Owning an investment property isn’t a ‘set and forget’ activity – far from it. There can be a fair amount of work involved in being a good landlord, and making missteps along the way can cost you a small fortune.
1. Picking a high-vacancy area
So many investors do this. They target an area with reputed high returns or super-cheap prices, only to find that either a significant employer change unravels their tenant market, or the area had low tenant demand to begin with. No investment is viable when months of no-rent strike.
2. Forgetting the area’s tenant demographic
We can call them ‘low socioeconomic areas’, ‘slumlord havens’, ‘centre-pay cities’… the list goes on. If the investor is unaware of the character of the area, the challenges associated with lower socio-economic areas or the increased risk of wilful damage or arrears, they may get a nasty shock when issues start to arise.
It is always a good idea to visit the location of interest and interview the property managers carefully about what you need to prepare for, avoid and cover yourself against.
Tenants who select a property based on affordability rather than desirability have a greater chance of failing to pay rent due to financial hardship. And areas with higher crime rates are just that – they face a greater chance of being impacted by crime.
3. Selecting a cheap property manager
Investors can spend hours shopping for clothes, and not a minute shopping for the person who will manage their most valuable asset.
Selecting a good property manager should start with a thorough shortlisting process, a well-thought-out interview, and a host of relevant questions. If the decision is based on cost, things could get ugly.
The decision should be based on who the best person for the job is. Clearly value matters, but if their price tag is above parity and troubles you, have a respectful conversation about it. Most property managers who sense that they’re talking to a great landlord will be open to matching (or coming close to) a decent competitor’s fee.
4. Being a tightwad with maintenance requests
Tenants hate being mistreated. There is no surer way to upset a good tenant than to refuse a reasonable maintenance request. A new lease every year will chalk up expenses faster than a replacement heater or oven. Worse still, any issues that could worsen without immediate attention could cost a lot more in the long run.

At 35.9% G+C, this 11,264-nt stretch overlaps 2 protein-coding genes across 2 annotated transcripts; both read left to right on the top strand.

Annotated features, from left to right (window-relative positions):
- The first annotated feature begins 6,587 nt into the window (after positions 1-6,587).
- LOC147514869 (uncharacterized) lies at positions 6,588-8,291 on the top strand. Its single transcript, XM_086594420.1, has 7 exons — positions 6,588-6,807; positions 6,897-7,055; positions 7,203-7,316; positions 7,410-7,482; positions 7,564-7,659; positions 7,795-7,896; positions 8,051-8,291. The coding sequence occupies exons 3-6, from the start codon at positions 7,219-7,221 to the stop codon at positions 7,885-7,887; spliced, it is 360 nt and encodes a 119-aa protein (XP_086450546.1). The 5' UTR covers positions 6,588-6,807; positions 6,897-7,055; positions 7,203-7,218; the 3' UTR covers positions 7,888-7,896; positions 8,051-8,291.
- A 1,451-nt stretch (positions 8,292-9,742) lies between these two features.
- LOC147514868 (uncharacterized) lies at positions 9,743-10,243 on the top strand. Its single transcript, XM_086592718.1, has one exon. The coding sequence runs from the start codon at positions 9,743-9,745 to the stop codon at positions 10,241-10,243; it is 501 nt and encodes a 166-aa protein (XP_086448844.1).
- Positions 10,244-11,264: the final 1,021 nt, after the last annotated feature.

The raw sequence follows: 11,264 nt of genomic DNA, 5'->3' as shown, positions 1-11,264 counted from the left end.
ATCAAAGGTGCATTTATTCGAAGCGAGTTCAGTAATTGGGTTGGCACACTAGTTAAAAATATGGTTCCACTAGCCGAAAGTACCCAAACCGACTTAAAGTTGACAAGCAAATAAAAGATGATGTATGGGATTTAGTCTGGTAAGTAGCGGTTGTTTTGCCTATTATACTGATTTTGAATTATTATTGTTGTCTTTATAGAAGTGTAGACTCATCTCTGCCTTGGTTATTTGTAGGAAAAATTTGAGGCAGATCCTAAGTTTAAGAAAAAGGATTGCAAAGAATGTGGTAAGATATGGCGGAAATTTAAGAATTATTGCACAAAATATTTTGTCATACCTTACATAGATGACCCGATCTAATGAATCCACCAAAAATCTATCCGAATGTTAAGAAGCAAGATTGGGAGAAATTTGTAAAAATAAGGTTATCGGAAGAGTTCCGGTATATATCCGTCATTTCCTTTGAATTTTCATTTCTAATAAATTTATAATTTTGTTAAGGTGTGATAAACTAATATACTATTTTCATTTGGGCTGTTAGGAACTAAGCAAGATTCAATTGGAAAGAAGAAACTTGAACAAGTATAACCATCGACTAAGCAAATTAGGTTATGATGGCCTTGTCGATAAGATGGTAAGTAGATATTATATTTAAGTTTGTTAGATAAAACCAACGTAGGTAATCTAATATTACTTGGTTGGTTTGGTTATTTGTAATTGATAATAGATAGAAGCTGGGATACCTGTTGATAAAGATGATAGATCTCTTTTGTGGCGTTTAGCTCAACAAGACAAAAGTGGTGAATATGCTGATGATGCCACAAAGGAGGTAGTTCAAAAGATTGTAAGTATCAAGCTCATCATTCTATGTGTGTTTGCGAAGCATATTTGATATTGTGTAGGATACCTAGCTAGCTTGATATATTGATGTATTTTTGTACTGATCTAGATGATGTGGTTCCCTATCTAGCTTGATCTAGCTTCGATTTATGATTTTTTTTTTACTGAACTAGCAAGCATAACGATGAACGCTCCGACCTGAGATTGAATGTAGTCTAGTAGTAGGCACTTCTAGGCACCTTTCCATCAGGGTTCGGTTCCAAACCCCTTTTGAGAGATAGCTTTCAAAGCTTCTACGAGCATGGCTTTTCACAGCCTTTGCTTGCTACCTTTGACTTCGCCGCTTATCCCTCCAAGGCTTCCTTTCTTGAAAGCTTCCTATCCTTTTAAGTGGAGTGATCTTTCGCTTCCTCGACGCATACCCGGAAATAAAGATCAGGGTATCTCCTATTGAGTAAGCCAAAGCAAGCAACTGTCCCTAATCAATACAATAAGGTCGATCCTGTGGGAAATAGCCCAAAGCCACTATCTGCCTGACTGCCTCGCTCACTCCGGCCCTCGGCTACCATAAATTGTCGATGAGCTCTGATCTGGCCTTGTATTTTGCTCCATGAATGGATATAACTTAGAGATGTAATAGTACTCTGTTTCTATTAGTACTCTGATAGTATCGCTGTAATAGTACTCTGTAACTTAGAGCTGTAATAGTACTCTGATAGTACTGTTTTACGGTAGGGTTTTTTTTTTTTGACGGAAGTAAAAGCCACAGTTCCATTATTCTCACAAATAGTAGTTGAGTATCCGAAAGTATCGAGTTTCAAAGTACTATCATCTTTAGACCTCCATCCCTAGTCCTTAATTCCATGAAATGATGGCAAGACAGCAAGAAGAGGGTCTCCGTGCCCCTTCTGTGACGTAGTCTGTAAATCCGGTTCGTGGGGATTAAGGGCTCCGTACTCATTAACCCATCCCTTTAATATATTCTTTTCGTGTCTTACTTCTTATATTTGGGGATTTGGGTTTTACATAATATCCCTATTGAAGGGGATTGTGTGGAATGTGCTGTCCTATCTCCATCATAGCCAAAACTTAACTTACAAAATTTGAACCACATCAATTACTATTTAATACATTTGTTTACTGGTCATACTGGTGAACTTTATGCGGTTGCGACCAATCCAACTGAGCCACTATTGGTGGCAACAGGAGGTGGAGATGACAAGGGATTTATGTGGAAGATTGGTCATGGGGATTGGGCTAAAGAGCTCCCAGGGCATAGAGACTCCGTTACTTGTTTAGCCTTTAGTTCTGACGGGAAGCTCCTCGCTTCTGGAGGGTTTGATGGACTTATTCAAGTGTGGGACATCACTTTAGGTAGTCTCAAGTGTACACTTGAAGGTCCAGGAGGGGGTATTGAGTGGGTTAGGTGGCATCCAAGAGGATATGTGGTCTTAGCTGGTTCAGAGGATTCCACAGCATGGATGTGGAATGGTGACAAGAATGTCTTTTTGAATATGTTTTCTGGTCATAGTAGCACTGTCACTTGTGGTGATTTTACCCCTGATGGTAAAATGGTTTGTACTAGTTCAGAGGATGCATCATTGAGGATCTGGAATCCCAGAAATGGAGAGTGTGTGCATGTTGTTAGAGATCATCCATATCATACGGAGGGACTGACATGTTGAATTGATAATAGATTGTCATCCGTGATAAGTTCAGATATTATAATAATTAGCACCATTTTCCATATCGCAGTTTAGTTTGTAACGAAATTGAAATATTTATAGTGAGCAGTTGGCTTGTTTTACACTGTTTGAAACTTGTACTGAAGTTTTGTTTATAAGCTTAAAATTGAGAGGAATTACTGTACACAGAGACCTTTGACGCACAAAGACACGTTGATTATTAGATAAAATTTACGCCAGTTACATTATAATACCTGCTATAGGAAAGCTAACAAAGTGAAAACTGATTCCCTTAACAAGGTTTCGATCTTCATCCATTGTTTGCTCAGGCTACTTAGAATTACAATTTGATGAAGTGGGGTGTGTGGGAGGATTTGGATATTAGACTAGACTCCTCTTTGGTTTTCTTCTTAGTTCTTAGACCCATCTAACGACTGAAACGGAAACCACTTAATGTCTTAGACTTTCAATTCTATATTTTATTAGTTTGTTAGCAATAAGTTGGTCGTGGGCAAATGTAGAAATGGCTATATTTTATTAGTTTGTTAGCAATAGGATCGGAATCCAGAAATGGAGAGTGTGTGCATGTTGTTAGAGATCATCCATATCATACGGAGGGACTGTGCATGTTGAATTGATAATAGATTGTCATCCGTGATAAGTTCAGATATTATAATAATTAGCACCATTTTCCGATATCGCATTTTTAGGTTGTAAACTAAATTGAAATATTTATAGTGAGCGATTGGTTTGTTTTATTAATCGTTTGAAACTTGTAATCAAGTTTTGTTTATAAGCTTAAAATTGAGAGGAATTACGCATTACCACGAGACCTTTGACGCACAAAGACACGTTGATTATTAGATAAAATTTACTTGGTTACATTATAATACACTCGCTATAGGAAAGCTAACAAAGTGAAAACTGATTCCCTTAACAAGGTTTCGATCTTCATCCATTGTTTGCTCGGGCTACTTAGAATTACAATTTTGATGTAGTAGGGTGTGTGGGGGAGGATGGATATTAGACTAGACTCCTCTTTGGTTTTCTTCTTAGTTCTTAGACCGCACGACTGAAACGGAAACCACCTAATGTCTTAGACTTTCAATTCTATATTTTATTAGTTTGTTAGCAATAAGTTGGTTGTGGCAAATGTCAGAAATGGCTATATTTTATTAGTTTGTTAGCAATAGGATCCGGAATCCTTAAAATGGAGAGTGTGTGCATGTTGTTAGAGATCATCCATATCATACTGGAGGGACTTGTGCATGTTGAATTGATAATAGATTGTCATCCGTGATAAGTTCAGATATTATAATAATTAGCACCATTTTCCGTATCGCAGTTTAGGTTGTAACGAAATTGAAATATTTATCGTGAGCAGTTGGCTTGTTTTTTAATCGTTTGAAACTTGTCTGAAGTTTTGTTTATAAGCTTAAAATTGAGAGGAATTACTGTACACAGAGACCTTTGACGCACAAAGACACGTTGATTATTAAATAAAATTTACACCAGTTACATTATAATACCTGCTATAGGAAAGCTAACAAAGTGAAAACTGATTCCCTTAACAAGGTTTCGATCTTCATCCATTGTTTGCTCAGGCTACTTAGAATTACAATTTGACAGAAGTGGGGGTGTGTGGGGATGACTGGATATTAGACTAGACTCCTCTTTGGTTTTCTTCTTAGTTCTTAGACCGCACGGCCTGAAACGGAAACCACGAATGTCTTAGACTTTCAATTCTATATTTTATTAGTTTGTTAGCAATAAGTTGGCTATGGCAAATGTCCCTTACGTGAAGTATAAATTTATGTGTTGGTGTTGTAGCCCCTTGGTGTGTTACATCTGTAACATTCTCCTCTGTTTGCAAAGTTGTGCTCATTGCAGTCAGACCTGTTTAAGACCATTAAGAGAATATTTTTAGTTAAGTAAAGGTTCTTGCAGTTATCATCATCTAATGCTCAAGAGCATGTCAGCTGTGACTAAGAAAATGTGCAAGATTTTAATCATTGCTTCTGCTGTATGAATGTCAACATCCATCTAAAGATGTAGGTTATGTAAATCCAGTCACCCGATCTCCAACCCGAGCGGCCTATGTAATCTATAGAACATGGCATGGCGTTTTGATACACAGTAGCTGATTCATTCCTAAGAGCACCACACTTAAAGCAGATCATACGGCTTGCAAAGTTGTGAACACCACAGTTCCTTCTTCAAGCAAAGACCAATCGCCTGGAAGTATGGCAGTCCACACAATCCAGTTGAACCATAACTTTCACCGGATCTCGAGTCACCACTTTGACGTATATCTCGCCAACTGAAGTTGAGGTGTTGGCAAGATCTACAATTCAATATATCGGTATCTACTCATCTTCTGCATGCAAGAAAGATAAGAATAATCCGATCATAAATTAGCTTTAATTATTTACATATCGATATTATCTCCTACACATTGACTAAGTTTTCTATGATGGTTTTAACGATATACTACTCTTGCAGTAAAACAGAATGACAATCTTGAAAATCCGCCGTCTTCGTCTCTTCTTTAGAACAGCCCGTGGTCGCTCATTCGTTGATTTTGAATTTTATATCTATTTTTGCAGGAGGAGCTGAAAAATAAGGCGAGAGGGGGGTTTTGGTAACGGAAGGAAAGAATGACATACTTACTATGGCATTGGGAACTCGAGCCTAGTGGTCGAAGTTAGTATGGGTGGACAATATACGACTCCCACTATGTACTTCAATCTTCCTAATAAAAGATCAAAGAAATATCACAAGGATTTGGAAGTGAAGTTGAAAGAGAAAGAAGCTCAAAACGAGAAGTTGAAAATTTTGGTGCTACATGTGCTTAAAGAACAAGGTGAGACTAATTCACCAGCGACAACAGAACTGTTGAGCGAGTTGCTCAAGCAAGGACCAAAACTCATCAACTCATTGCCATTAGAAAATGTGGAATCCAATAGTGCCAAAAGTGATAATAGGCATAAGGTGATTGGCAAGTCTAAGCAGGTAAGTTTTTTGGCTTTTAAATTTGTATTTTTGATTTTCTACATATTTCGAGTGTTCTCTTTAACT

5. Asking for sky-high rent
In a tight rental market, most greedy landlords will eventually receive a tenant application. The issue, however, is that the tenants who are rejected by reasonable landlords will likely be forced to apply for the vacant properties that are more easily attainable – and this often means that a bad tenant will pay what it takes to secure a property at a lofty rental price tag. Beware greedy landlords: no amount of rent is worth having the tenant from hell.
6. Ignoring the good advice they paid for
A good, experienced property manager’s job is to look after an investor’s asset. They may advise a landlord to reject an application, or they may have some clever suggestions to improve the appeal of the property in an effort to get a higher rent or a superior quality of tenant. Ignoring their advice makes no sense if they have been carefully selected, despite the initial expense or the extended vacancy period.
7. Being too generous with good tenants
I’ve experienced this first-hand, when my husband was too nice to a tenant he’d had in his property long before we got together. By the time we got married his tenant had settled in nicely at a rental figure some 30% below market. His attempts to bring her back to parity stung him, and she vacated with malice after she felt he’d been too hefty with his rental increase. Tenants do expect annual or bi-annual rental increases, and when they are left at the same rent for more than two years (assuming the market continues to move), it only leads to upset if the increase is too marked. Our civil administrator frowns on significant rental increases too, so landlords put themselves at risk if the tenant chooses to take them to the tribunal.
Self-managers who think they can represent themselves well at a tribunal are kidding themselves. Pay the small commission and stop being a tightwad
8. Deciding to go it alone
Chopping out your property manager when you have no formal skills or experience is a nightmare in waiting, unless a perfect tenant is a guarantee.
A good property manager is paid to manage more tasks than just forwarding the rental payment. They guide landlords, make tenant-related decisions and are a landlord’s best friend when a serious tenancy issue strikes. The issues they face range from maintenance to natural disasters, insurer fights, owners corporation problems, tenant loss of employment or change in circumstances, tenant death/murder/suicide and beyond. Self-managers who think they can represent themselves well at a tribunal are kidding themselves. Pay the small commission and stop being a tightwad. Put a value on your own time and do what you do best – leave property management to the experts. If your current property manager isn’t an expert, then change managers.
9. Getting creative without understanding the legalities
From illegal granny flats to rooming houses without council permits, to Airbnbs in boutique blocks where residents are sensitive to short-term tenants, to crisis accommodation ideas without correct social support – these are just some of the creative ideas landlords can have. And they can cost them serious dollars when either wilful damage strikes, council comes knocking, or the price they paid for what they thought they were getting is actually an overpayment for a representation that wasn’t legal. Once a property has been purchased and settled, a buyer has limited (if not zero) recourse against the vendor. Be clear that what you are buying is actually legally permitted.
10. Being relaxed about re-leasing
Just because the tenant is great doesn’t mean a periodic (or ‘month to month’) lease is a good idea. All landlords should ensure they have a fixed-term lease in place that doesn’t end in a low-demand period, particularly in colder cities where winter rentals are unfavourable.